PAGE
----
9. A variant which is capable of expressing anti-Judaic sentiment is less likely to be original than a rival variant which is less capable of such expression.
10. A variant which can be explained as an easy transcriptional error is less likely to be original than a rival variant which cannot be explained as an easy
transcriptional error or as one which would be less easily made.
11. A variant which appears to have originated as a deliberate alteration is less likely to be original than a rival variant which is less capable of originating in
the same way.
12. Ceteris paribus, a variant which does not result in a Minor Agreement is more likely to be original than a rival variant which results in a Minor Agreement.

Closing Thoughts

Christian readers may feel intimidated or exasperated at the realization that the original text of the New Testament can only be fully reconstructed by a careful
analysis of the witnesses - a massive and intricate task which currently involves no less than 130 papyri, about 320 uncials, about 2,870 minuscules, and about
2,430 lectionaries. (Exact numbers would misimpress, because some items in the lists are no longer extant, and some have been found to be parts of other items
also listed.) And then there are the versional and patristic materials to consider! The feeling may be increased when one also realizes that even the most erudite
textual critics have reached divergent conclusions, and that all conclusions must be subject to the implications of future discoveries.

This may lead some readers to decline to investigate the text, deciding instead to hopefully adhere to whatever text (or texts) they already use. Such an expedient
response is understandable, especially in light of the often-repeated (but false) claim that textual variants have no significant doctrinal impact. Nevertheless, for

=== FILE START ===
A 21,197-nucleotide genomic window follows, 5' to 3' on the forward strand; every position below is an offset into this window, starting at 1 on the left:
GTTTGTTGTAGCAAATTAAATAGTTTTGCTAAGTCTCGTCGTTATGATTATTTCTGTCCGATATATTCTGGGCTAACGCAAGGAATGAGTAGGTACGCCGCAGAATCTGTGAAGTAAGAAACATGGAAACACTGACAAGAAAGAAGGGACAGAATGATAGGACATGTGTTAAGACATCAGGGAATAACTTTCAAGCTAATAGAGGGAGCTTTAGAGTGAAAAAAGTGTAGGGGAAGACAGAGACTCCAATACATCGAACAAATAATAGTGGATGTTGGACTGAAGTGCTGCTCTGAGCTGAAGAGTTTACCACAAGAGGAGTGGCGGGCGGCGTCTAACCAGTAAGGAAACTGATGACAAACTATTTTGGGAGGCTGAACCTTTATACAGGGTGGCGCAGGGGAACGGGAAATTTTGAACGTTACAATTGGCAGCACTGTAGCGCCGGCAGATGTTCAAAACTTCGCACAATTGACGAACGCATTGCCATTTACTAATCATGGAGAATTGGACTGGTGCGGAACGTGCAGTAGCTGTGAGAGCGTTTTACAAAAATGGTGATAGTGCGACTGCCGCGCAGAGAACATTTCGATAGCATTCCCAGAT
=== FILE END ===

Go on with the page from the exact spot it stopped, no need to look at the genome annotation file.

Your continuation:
those few who are not content to place blind confidence in textual critics, or to posit providential favor upon a particular set of variants on account of its popularity
or for other reasons, the best option is to become textual critics themselves, becoming acquainted with the contents of the manuscripts and other witnesses like a
traveler who must know his maps. Such acquaintance will yield a different kind of confidence than untested assumptions can produce.

Yet the comparison to a map is insufficient to describe the Christian researcher's text of the New Testament. After we have done our best to conduct research
with scientific detachment, the text will be to us not only a map from which additions have been erased and damage has been repaired, but also a pure light,
illuminating the path and enlightening the traveler. With that thought I leave the reader to consider the words of J. A. Bengel, one of the pioneers of New Testament
textual criticism:

Te totum applica ad textum:
rem totam applica ad te.

Apply all of yourself to the text,
Apply it all to yourself.